In October, Duke Energy filed for state regulatory approval for a solar PV system in the Hot Springs community of Madison County, North Carolina. This is a part of a microgrid project that will benefit a small community and the broader distribution network. The microgrid will consist of a 2-megawatt solar photovoltaic facility with 4 MWs of lithium-based battery storage. Along with localized resiliency services, the microgrid will provide energy and grid support to all Duke Energy customers while deferring ongoing maintenance of an existing distribution power line that serves the remote town. Vendors such as S&C Electric, whose clients are utilities seeking ways to rate base medium-voltage microgrid projects, suggests the NWA model is the way to go for many utilities.
Duke Energy successfully has deployed a project by selling the advantages of contingency microgrids. One example of a successful contingency deployment is at the U.S. Army Schofield Barracks on the island of Oahu where Hawaiian Electric deployed a 50-MW microgrid.
Duke Energy is installing a 2 MW solar PV array and 5 MWs of batteries at the Indiana National Guard’s Camp Atterbury training facility. The installation’s primary purpose is to provide frequency regulation services to the Midwest Independent System Operator. It also can provide resiliency services in the event of a power outage at this critical services facility. The rate-basing component was limited to the islanding switch; therefore, the National Guard base traded the site for the microgrid and its resiliency.
Some utilities prefer to investigate microgrid opportunities within their unregulated businesses. This avoids the need to leap over the regulatory hurdles to rate-basing and allows them to serve as investors in third-party microgrids outside of their regulated businesses’ service territories.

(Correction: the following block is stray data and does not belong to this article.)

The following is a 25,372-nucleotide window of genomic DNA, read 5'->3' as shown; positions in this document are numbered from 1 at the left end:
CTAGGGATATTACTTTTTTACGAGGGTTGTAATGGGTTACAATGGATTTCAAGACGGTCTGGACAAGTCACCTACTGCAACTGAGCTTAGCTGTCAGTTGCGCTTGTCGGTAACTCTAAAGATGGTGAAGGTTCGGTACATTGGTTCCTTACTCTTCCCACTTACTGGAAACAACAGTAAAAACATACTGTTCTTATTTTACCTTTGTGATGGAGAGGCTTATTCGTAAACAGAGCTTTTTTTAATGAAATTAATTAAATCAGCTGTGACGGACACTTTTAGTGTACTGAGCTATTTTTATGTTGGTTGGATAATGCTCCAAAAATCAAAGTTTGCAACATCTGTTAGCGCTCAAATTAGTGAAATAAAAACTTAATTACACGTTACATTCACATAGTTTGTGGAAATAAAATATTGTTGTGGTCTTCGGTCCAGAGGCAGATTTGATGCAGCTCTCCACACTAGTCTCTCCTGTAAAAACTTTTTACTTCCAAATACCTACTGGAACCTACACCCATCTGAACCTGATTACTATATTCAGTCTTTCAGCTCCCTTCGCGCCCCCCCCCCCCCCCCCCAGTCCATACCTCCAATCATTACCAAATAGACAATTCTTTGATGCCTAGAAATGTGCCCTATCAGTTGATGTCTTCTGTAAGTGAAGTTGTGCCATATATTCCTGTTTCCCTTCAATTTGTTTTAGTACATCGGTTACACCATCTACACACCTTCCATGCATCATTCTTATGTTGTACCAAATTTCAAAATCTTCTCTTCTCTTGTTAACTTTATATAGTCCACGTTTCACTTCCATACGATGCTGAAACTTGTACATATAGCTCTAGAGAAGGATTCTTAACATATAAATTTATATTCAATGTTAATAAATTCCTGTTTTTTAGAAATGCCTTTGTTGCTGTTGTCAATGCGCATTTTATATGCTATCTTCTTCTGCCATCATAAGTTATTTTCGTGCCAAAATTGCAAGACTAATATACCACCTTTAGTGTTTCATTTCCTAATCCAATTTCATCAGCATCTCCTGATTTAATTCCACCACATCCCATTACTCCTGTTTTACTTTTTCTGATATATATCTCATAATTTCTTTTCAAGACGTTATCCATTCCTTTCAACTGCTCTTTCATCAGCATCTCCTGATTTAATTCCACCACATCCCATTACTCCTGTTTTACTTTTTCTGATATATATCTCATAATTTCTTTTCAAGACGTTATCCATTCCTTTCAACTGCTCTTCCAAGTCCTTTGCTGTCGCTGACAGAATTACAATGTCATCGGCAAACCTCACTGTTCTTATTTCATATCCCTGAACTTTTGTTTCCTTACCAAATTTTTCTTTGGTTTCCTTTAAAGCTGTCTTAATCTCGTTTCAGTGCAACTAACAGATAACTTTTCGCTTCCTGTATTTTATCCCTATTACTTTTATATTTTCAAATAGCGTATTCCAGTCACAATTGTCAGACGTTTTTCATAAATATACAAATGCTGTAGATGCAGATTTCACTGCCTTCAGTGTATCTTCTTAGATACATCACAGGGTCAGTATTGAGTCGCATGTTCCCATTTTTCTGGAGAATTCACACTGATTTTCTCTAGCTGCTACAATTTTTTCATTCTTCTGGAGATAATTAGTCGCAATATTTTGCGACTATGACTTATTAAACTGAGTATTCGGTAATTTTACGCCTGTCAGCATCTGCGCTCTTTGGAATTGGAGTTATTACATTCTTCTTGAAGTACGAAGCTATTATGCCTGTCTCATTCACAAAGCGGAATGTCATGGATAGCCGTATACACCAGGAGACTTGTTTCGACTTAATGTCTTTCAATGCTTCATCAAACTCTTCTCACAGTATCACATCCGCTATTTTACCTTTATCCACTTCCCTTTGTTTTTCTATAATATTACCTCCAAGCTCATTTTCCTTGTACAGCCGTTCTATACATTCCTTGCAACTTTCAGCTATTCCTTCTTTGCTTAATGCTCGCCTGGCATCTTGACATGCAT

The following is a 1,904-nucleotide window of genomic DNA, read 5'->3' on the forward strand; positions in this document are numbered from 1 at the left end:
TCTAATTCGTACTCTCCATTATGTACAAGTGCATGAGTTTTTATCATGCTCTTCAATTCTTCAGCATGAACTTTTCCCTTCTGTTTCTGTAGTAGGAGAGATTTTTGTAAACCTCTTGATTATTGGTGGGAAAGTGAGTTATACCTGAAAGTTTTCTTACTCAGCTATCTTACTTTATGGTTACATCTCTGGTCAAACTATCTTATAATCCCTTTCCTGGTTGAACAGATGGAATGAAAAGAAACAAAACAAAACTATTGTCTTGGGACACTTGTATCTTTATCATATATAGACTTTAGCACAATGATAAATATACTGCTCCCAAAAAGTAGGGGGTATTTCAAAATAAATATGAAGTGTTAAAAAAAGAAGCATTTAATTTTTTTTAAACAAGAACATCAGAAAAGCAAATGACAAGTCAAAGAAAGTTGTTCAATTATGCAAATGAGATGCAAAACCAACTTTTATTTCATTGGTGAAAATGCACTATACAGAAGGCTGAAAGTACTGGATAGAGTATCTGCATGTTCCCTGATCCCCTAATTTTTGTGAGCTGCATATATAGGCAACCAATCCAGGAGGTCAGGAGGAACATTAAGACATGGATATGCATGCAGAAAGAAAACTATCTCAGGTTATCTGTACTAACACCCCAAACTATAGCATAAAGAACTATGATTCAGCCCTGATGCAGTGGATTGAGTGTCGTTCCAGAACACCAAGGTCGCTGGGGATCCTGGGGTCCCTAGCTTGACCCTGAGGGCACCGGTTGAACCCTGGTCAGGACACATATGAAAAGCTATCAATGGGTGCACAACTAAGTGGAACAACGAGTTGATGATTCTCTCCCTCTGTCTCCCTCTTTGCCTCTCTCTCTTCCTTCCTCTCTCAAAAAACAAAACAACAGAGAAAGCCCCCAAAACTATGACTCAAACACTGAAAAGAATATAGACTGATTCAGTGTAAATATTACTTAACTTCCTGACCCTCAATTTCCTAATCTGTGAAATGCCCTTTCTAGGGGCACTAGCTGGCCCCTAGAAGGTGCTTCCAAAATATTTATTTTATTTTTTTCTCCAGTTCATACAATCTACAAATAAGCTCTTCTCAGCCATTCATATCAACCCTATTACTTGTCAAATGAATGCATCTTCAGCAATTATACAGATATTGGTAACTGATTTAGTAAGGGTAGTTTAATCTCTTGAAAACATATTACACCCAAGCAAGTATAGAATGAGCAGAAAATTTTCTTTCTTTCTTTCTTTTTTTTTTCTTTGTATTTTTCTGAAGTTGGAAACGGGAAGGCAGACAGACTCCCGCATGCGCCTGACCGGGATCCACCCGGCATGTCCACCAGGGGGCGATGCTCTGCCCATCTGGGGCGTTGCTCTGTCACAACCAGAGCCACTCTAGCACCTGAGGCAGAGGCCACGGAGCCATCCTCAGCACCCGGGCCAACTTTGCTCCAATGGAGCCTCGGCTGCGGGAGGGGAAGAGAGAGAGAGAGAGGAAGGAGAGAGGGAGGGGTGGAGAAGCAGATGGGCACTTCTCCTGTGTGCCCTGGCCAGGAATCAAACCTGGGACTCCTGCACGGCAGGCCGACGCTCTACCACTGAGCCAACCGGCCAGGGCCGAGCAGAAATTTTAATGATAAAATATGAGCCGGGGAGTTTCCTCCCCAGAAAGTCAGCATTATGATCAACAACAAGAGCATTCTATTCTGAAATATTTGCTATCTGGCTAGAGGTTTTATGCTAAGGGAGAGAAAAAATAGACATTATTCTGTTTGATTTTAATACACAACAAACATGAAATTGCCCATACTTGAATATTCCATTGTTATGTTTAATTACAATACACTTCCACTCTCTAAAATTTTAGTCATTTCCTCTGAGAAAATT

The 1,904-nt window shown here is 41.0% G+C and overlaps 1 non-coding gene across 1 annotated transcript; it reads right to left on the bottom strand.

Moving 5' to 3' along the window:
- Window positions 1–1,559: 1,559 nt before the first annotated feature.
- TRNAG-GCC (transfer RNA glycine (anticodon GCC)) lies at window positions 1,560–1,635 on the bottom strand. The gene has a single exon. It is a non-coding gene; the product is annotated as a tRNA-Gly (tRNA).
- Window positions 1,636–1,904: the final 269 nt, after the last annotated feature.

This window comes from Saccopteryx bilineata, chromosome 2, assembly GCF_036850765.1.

While many of these ventures can be opaque, one of the most visible efforts in this arena is spearheaded by REC Solar, a subsidiary of Duke Energy. REC Solar has served as the investor in projects being developed by Schneider Electric under its microgrids-as-a-service business model.
For example, in Montgomery County, Maryland, the local government was able to move forward with a microgrid to serve critical facilities without any upfront capital investment. Instead, REC Solar provided the capital; Schneider Electric provides the controls, holding the contract that guarantees both economic and environmental benefits for a region previously struck by major power outages.
Utilities should invest in regulated and unregulated models
The essence of any utility microgrid strategy rests on several factors, including the structure of the utility, geography, regulatory matters and the creative minds in corporate boardrooms.
Yet it also requires buy-in throughout the company along with a willingness to think creatively and take calculated risks. This is why it may make sense to follow in Duke Energy’s footsteps and invest in microgrid opportunities under both a regulated and unregulated business model.
While government programs supporting microgrids in the United States have opened the door to innovative partnerships by putting utilities front and center in the design and development process, private sector solutions providers ultimately will continue to drive the market. Utilities, nevertheless, are gatekeepers, and the gate to widespread commercialization of microgrids is swinging open.